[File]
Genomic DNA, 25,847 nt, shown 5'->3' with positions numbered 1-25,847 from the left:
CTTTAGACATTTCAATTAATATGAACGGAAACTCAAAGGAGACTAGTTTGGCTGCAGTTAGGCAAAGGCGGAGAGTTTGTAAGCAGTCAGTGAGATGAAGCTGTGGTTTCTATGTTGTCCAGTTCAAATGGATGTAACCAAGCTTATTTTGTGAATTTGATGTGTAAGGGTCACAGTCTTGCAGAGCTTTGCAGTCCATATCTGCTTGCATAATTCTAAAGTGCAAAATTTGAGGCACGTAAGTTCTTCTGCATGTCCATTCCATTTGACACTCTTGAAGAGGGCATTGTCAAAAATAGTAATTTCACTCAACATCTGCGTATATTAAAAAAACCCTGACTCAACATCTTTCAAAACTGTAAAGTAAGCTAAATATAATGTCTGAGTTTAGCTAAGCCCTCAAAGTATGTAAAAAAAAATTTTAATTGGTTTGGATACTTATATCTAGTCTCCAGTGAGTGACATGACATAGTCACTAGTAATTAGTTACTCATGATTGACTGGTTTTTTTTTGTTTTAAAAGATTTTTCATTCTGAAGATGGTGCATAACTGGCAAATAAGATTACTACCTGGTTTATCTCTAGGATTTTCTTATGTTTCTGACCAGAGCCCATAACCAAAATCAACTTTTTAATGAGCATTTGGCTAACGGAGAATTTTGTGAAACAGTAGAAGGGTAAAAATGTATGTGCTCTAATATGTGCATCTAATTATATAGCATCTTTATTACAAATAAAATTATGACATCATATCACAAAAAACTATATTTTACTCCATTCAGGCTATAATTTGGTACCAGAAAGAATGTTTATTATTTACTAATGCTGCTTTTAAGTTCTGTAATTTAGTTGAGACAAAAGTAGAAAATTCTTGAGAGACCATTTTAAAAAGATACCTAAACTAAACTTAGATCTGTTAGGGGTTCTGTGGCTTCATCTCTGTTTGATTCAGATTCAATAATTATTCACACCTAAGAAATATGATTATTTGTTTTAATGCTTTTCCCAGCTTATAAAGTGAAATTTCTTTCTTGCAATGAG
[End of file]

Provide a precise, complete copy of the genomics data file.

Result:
Genomic DNA, 25,847 nt, shown 5'->3' with positions numbered 1-25,847 from the left:
CTTTAGACATTTCAATTAATATGAACGGAAACTCAAAGGAGACTAGTTTGGCTGCAGTTAGGCAAAGGCGGAGAGTTTGTAAGCAGTCAGTGAGATGAAGCTGTGGTTTCTATGTTGTCCAGTTCAAATGGATGTAACCAAGCTTATTTTGTGAATTTGATGTGTAAGGGTCACAGTCTTGCAGAGCTTTGCAGTCCATATCTGCTTGCATAATTCTAAAGTGCAAAATTTGAGGCACGTAAGTTCTTCTGCATGTCCATTCCATTTGACACTCTTGAAGAGGGCATTGTCAAAAATAGTAATTTCACTCAACATCTGCGTATATTAAAAAAACCCTGACTCAACATCTTTCAAAACTGTAAAGTAAGCTAAATATAATGTCTGAGTTTAGCTAAGCCCTCAAAGTATGTAAAAAAAAATTTTAATTGGTTTGGATACTTATATCTAGTCTCCAGTGAGTGACATGACATAGTCACTAGTAATTAGTTACTCATGATTGACTGGTTTTTTTTTGTTTTAAAAGATTTTTCATTCTGAAGATGGTGCATAACTGGCAAATAAGATTACTACCTGGTTTATCTCTAGGATTTTCTTATGTTTCTGACCAGAGCCCATAACCAAAATCAACTTTTTAATGAGCATTTGGCTAACGGAGAATTTTGTGAAACAGTAGAAGGGTAAAAATGTATGTGCTCTAATATGTGCATCTAATTATATAGCATCTTTATTACAAATAAAATTATGACATCATATCACAAAAAACTATATTTTACTCCATTCAGGCTATAATTTGGTACCAGAAAGAATGTTTATTATTTACTAATGCTGCTTTTAAGTTCTGTAATTTAGTTGAGACAAAAGTAGAAAATTCTTGAGAGACCATTTTAAAAAGATACCTAAACTAAACTTAGATCTGTTAGGGGTTCTGTGGCTTCATCTCTGTTTGATTCAGATTCAATAATTATTCACACCTAAGAAATATGATTATTTGTTTTAATGCTTTTCCCAGCTTATAAAGTGAAATTTCTTTCTTGCAATGAG